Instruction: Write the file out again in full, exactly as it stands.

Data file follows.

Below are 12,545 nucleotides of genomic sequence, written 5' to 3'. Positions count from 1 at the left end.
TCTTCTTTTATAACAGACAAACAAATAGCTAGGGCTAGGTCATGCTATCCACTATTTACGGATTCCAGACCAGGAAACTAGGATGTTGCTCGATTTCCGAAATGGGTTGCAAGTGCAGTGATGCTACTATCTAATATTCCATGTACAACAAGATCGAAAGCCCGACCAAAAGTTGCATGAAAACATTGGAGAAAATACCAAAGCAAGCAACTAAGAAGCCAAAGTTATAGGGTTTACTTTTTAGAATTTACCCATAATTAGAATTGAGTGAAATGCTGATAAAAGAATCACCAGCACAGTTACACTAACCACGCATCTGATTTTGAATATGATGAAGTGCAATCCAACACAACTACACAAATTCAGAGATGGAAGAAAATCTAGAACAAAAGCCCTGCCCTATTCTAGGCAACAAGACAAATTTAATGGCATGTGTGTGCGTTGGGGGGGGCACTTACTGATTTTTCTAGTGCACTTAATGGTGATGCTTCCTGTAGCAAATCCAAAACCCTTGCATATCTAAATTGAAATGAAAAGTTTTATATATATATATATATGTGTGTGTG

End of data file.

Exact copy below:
Below are 12,545 nucleotides of genomic sequence, written 5' to 3'. Positions count from 1 at the left end.
TCTTCTTTTATAACAGACAAACAAATAGCTAGGGCTAGGTCATGCTATCCACTATTTACGGATTCCAGACCAGGAAACTAGGATGTTGCTCGATTTCCGAAATGGGTTGCAAGTGCAGTGATGCTACTATCTAATATTCCATGTACAACAAGATCGAAAGCCCGACCAAAAGTTGCATGAAAACATTGGAGAAAATACCAAAGCAAGCAACTAAGAAGCCAAAGTTATAGGGTTTACTTTTTAGAATTTACCCATAATTAGAATTGAGTGAAATGCTGATAAAAGAATCACCAGCACAGTTACACTAACCACGCATCTGATTTTGAATATGATGAAGTGCAATCCAACACAACTACACAAATTCAGAGATGGAAGAAAATCTAGAACAAAAGCCCTGCCCTATTCTAGGCAACAAGACAAATTTAATGGCATGTGTGTGCGTTGGGGGGGGCACTTACTGATTTTTCTAGTGCACTTAATGGTGATGCTTCCTGTAGCAAATCCAAAACCCTTGCATATCTAAATTGAAATGAAAAGTTTTATATATATATATATATGTGTGTGTG